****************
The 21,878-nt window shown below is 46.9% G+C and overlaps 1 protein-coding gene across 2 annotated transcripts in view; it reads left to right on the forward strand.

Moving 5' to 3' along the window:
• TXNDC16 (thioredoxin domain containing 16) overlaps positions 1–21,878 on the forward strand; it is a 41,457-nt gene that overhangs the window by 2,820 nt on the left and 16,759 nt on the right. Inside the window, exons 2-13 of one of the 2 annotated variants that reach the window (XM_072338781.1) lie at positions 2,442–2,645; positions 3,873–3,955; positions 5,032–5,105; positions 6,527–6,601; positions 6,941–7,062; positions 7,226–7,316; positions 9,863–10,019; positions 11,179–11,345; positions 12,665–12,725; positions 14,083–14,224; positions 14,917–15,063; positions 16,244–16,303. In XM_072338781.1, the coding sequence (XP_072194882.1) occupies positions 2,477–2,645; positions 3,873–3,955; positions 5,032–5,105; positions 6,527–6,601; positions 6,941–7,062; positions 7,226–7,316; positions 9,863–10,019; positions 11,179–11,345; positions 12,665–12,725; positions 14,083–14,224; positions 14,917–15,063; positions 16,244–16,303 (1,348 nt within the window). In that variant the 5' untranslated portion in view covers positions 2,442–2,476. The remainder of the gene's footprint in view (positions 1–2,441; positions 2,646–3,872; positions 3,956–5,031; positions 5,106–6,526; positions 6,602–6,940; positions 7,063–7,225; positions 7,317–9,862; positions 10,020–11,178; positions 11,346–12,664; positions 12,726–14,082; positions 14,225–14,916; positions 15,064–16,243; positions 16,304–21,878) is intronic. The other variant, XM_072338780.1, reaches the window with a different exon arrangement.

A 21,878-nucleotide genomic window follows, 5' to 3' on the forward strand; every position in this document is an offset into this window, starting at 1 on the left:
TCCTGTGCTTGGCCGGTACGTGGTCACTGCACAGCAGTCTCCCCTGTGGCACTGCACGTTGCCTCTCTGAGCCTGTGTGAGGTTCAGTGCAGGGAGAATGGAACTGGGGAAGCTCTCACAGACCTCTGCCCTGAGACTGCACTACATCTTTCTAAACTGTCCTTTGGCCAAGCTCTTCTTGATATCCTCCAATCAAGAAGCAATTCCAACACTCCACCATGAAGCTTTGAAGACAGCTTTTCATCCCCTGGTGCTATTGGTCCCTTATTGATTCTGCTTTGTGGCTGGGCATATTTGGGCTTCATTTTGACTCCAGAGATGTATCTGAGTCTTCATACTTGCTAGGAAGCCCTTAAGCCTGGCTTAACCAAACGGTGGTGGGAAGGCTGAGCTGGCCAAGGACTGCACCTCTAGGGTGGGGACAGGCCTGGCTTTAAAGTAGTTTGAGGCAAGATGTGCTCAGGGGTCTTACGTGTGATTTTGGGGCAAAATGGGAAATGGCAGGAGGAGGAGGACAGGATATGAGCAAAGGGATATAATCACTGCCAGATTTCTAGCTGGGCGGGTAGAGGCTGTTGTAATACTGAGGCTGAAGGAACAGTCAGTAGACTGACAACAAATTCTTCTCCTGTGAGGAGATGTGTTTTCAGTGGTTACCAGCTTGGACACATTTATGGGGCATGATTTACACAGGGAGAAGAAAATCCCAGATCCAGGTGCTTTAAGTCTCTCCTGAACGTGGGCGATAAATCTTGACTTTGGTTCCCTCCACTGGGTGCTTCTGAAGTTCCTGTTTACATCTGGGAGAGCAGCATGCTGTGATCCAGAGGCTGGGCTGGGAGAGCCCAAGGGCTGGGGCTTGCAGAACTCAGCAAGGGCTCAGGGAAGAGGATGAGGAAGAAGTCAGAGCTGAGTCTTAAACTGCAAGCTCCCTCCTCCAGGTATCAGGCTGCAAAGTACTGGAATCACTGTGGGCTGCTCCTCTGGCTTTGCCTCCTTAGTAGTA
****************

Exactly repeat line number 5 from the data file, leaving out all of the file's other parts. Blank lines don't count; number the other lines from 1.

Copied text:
TCCTGTGCTTGGCCGGTACGTGGTCACTGCACAGCAGTCTCCCCTGTGGCACTGCACGTTGCCTCTCTGAGCCTGTGTGAGGTTCAGTGCAGGGAGAATGGAACTGGGGAAGCTCTCACAGACCTCTGCCCTGAGACTGCACTACATCTTTCTAAACTGTCCTTTGGCCAAGCTCTTCTTGATATCCTCCAATCAAGAAGCAATTCCAACACTCCACCATGAAGCTTTGAAGACAGCTTTTCATCCCCTGGTGCTATTGGTCCCTTATTGATTCTGCTTTGTGGCTGGGCATATTTGGGCTTCATTTTGACTCCAGAGATGTATCTGAGTCTTCATACTTGCTAGGAAGCCCTTAAGCCTGGCTTAACCAAACGGTGGTGGGAAGGCTGAGCTGGCCAAGGACTGCACCTCTAGGGTGGGGACAGGCCTGGCTTTAAAGTAGTTTGAGGCAAGATGTGCTCAGGGGTCTTACGTGTGATTTTGGGGCAAAATGGGAAATGGCAGGAGGAGGAGGACAGGATATGAGCAAAGGGATATAATCACTGCCAGATTTCTAGCTGGGCGGGTAGAGGCTGTTGTAATACTGAGGCTGAAGGAACAGTCAGTAGACTGACAACAAATTCTTCTCCTGTGAGGAGATGTGTTTTCAGTGGTTACCAGCTTGGACACATTTATGGGGCATGATTTACACAGGGAGAAGAAAATCCCAGATCCAGGTGCTTTAAGTCTCTCCTGAACGTGGGCGATAAATCTTGACTTTGGTTCCCTCCACTGGGTGCTTCTGAAGTTCCTGTTTACATCTGGGAGAGCAGCATGCTGTGATCCAGAGGCTGGGCTGGGAGAGCCCAAGGGCTGGGGCTTGCAGAACTCAGCAAGGGCTCAGGGAAGAGGATGAGGAAGAAGTCAGAGCTGAGTCTTAAACTGCAAGCTCCCTCCTCCAGGTATCAGGCTGCAAAGTACTGGAATCACTGTGGGCTGCTCCTCTGGCTTTGCCTCCTTAGTAGTA